I expect, for instance, that during this period of economic recession, the various governments would pay greater attention to labour intensive projects in order to absorb a sizeable proportion of our teeming unemployed.
In the area of foreign exchange earnings, one would expect government to strive to conserve foreign exchange by increasing domestic refining capacity since the bulk of our foreign exchange outflows is expended on fuel imports. At the same time we need to embark on measures to increase our exports. Isn’t it surprising that in the midst of our current economic quagmire, the Nigerian Customs Service has continued to frustrate Nigerian exporters to the extent that quite a sizeable number of them have lost their perishable produce owing to the sloppy manner in which our Custom officials have been performing their duties. This justifies the need for a comprehensive institutional reforms in all sectors of our economy.
In the area of agricultural production, one expects measures to boost agricultural output and reduce food imports. I yearn for the day when Nigerian farmers would be sufficiently enlightened on the soil types available in various parts of the country and the most profitable crops to grow so that they can maximize their earnings. I also believe that the time has come for the Federal Government to reintroduce Commodity Boards as a means of mopping up sufficient produce for export.
In various sectors such as mining, manufacturing, entertainment etc. Far reaching incentives should be introduced to encourage private investment. A Comprehensive review of our current fiscal and monitory policies is imperative.
The strong point of the Buhari regime is the fight against corruption and recently, he turned the searchlight on the Judges who in turn blamed some serving APC Ministers for their travail, claiming they were offered bribe to upturn gubernatorial election results in Rivers, Akwa Ibom and Ebonyi. What is your take in all these?
I am not in a position to determine who did what. The courts will definitely determine the guilty party if and when the matter is charged to court. For now let’s keep our fingers crossed.
Tinubu and APC national Chairman John Oyegun appeared to be at each others throat and their supporters are throwing sour grapes at each other. Don’t you see a situation where problems in APC will scatter the party in the future?
I don’t think so. The differences between the National Chairman and Senator Bola Tinubu are not irreconcilable. The relevant organs of the party in unison with Mr. President are already working towards an amicable resolution of the impasse. Politicians have a way of resolving their differences in a manner that is often times confounding to the uninitiated.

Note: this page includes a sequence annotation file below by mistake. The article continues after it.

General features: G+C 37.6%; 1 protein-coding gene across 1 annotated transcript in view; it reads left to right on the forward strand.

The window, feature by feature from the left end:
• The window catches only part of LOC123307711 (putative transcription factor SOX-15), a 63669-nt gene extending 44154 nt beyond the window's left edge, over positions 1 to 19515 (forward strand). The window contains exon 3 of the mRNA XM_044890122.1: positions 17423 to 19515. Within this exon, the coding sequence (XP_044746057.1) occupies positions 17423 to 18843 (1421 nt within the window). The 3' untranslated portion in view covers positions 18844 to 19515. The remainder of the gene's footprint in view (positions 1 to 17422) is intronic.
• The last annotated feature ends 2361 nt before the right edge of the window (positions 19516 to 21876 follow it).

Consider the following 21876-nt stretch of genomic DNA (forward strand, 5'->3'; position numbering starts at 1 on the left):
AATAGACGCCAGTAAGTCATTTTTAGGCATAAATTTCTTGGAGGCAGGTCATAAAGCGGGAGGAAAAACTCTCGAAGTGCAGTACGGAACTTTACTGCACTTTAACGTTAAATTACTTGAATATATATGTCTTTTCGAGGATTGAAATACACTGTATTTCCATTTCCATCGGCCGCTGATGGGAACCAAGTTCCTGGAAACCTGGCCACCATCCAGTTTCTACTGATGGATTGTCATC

You will be amazed at how quickly and effortlessly the wounds will be healed. There is a popular saying that only dead fish swim with the stream. In a political party such as ours, dissent is ever present and is not tantamount to sin. The party may be pushed to the brink by the occasional squabbles, but it will always bounce back. APC has come to stay.
You were quoted to have said sometime that Buhari saved Nigeria from collapse. What do you have to say about hunger and poverty in the land today?
Yes, I still stand by the comment I made at that time. The hunger and poverty we are experiencing today stem from the fact that the past government failed to reckon with storms when fair weather prevailed. We are paying for the profligacy of the past. Nigerians should not expect President Buhari to usher in prosperity overnight. The recovery process may be slow initially but with time it will gather momentum. It is not a matter to be left for government alone. All hands must be on deck.
The Avengers are wreaking havoc in Niger Delta and recently, one billion barrels of oil was discovered in Bayelsa. Do you think the avengers will ever stop especially as N-Delta leaders recently rejected FG’s $10bn devpt package?
I have always believed that two wrongs can never make a right. Blowing up crude oil pipelines and endangering the environment can only add to our misery. Apart from the environmental hazards that the affected communities now face, the attendant loss of revenue further impoverishes the nation at a time that the price of oil is in a free fall. Let me seize this opportunity to appeal to our aggrieved kinsmen in the Niger Delta region to sheathe their swords and continue to explore dialogue as a means of resolving the crises. If I may quote a one-time Prime Minister of Israel, Ehud Barak, “a complicated peace is better than a simple war” Once we adopt the path of peace, violence in the Niger Delta will become a thing of the past.
It is believed in some quarters that Buhari’s economic team is a disaster and needs to be updated. Do you agree?
I don’t believe that President Buhari’s economic team is a disaster. While the economic team of the previous administration essentially managed prosperity, President Buhari’s economic team has had to grapple with economic adversity from the onset. This is by no means an easy task.
The present government was elected for four years, in the first instance, and one should not expect it to attain peak performance levels in under two years. I believe that the current economic team needs more time to deliver. A Chinese adage has it that one should never criticize another until he or she has walked one mile in the person’s shoes. Let’s give them a chance to grapple with the challenges of the moment. They deserve our prayers and understanding.